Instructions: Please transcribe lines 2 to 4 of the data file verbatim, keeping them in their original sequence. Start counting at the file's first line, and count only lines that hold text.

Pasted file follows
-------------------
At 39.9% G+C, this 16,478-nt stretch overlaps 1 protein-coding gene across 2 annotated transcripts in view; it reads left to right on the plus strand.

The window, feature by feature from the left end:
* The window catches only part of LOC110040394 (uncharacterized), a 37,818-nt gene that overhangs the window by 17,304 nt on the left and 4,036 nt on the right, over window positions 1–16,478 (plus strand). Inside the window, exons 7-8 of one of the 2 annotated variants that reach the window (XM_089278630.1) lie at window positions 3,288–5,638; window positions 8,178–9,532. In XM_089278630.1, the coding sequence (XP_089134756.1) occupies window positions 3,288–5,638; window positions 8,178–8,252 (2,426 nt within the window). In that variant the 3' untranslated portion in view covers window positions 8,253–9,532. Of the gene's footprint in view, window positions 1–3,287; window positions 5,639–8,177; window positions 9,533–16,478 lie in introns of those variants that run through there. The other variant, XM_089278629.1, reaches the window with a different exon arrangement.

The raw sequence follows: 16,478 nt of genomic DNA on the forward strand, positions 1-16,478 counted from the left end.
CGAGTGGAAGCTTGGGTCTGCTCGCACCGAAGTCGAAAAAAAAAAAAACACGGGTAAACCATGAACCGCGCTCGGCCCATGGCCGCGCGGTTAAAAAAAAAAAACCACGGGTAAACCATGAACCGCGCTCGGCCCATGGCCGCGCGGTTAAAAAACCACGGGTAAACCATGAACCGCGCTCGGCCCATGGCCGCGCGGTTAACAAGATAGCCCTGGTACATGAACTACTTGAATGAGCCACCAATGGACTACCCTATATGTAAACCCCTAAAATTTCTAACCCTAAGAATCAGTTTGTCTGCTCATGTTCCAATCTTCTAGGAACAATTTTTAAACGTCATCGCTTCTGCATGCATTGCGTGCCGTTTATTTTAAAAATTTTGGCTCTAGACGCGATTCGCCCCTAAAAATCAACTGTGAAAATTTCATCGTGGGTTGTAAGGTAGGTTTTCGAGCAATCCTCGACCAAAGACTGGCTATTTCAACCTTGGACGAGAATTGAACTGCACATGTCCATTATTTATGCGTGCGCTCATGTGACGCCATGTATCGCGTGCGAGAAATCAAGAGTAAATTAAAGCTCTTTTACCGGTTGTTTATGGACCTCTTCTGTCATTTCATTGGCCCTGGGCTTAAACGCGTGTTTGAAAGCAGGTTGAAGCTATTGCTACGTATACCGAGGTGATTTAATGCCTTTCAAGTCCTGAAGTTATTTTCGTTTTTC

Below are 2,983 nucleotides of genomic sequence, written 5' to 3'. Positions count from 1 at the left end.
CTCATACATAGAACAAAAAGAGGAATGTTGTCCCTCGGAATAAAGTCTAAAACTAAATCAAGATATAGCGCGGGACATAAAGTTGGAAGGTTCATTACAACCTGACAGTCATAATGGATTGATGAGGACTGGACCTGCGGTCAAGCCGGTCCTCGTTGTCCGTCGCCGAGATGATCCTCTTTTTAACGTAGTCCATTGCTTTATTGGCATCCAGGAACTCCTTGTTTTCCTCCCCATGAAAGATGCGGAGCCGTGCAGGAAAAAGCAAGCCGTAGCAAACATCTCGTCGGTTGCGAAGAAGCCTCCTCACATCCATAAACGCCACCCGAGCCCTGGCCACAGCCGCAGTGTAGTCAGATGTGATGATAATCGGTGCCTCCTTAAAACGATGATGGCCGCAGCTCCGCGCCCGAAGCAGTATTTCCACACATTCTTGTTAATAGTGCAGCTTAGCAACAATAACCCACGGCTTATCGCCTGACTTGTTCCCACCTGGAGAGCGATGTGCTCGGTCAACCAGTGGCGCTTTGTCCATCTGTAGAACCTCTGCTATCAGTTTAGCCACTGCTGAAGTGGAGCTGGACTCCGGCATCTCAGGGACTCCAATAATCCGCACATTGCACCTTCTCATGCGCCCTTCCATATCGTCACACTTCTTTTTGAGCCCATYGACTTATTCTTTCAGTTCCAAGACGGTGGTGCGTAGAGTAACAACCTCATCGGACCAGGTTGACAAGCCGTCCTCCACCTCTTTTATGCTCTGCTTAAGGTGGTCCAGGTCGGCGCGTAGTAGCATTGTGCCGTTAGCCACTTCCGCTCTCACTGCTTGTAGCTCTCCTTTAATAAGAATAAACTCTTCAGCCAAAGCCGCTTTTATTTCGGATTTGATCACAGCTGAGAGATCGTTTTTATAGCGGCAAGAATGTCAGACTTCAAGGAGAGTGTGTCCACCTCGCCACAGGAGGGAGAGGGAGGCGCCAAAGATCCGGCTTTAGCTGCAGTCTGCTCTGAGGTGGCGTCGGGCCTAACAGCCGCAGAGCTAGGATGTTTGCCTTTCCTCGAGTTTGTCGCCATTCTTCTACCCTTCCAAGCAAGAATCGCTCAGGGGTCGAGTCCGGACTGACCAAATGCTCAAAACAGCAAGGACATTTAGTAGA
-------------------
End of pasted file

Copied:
The window, feature by feature from the left end:
* The window catches only part of LOC110040394 (uncharacterized), a 37,818-nt gene that overhangs the window by 17,304 nt on the left and 4,036 nt on the right, over window positions 1–16,478 (plus strand). Inside the window, exons 7-8 of one of the 2 annotated variants that reach the window (XM_089278630.1) lie at window positions 3,288–5,638; window positions 8,178–9,532. In XM_089278630.1, the coding sequence (XP_089134756.1) occupies window positions 3,288–5,638; window positions 8,178–8,252 (2,426 nt within the window). In that variant the 3' untranslated portion in view covers window positions 8,253–9,532. Of the gene's footprint in view, window positions 1–3,287; window positions 5,639–8,177; window positions 9,533–16,478 lie in introns of those variants that run through there. The other variant, XM_089278629.1, reaches the window with a different exon arrangement.

The raw sequence follows: 16,478 nt of genomic DNA on the forward strand, positions 1-16,478 counted from the left end.